The native Hawaiian dish called poke (pronounced poh-keh) is now found seemingly everywhere outside the fiftieth state. It was bound to happen, with millions of people from around the world visiting the Hawaiian Islands each year, and then going back to their homes in New York, California, Minnesota, Texas, and everywhere else in the American continents, Asian or European countries still dreaming about the taste of this raw fish dish.
What is so captivating about poke? Although there are countless variations of the dish, most often made with sashimi-grade 'ahi tuna (yellowfin or bigeye tuna), the one thing they all have in common is that they taste like, well, Hawaii. It’s those briny, salty, fresh sensations that are basically the culinary equivalent of taking a dip in the refreshing waters on one of those Hawaiian beaches where that sand is as soft as pillows, and waves roll up and back onto the shore with that foaming sizzle...Continue »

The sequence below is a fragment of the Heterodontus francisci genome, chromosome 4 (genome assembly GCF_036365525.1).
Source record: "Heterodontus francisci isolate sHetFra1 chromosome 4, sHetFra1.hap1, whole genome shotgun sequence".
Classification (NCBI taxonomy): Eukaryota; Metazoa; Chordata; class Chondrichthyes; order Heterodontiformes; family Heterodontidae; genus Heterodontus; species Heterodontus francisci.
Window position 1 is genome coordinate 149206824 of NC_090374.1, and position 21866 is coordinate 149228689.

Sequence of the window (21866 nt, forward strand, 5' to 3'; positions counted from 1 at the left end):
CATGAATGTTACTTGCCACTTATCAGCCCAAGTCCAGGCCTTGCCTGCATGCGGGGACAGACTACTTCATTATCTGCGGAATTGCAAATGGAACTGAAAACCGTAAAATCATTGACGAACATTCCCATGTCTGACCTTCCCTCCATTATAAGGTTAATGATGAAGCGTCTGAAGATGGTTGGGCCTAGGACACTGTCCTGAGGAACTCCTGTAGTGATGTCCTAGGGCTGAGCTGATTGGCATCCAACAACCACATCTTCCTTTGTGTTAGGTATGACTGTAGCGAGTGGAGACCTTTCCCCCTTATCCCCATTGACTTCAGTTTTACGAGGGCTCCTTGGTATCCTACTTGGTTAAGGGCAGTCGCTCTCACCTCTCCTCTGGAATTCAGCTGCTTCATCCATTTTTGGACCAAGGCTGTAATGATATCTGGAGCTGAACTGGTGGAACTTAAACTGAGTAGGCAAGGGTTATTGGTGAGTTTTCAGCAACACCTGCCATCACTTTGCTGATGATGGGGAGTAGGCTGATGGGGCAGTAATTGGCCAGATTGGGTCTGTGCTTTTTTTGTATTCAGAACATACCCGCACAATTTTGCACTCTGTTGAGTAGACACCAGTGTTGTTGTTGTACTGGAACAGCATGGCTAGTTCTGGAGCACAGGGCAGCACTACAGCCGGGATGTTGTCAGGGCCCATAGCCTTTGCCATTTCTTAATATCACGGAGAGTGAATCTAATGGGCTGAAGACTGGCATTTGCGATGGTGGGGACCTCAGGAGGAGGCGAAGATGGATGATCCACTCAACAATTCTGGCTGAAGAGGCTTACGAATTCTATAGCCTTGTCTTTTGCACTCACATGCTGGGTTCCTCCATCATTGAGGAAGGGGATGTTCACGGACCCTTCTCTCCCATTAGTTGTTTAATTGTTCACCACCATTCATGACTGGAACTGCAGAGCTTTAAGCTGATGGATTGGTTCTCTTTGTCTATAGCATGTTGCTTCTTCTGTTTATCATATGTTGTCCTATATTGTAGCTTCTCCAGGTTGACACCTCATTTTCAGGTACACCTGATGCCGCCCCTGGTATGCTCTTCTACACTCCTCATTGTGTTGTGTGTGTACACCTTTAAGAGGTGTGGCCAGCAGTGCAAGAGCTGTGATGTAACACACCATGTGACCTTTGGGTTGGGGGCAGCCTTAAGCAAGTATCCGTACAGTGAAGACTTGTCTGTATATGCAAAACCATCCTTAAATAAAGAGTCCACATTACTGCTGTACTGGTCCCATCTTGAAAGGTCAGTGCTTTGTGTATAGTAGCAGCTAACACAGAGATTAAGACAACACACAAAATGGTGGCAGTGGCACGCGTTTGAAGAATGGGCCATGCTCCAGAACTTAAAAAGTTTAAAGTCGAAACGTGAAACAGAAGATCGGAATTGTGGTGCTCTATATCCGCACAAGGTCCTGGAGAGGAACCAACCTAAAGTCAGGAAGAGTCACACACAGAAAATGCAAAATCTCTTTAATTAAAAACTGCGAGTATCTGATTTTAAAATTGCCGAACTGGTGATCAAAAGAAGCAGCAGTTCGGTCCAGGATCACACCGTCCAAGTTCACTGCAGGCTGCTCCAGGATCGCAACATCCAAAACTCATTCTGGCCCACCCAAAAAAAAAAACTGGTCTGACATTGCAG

“How do Lodi wines relate to the big picture?” That was a question asked by Jim Gordon at the Lodi Vineyard & Wine Economics Symposium last week (June 27), in a seminar entitled Modern Lodi: The Media View on Lodi Wines’ Stature In the Marketplace.
Mr. Gordon’s outlook on Lodi wines, and Lodi as a winegrowing region in general, carries a lot of weight because he, like many longtime traditional print media journalists, has only recently (within the past 10 years) begun to recognize Lodi as a source of distinctive, high quality wines. Prior to that, his opinion of Lodi wines was... well, put it this way, it wasn’t that positive...Continue »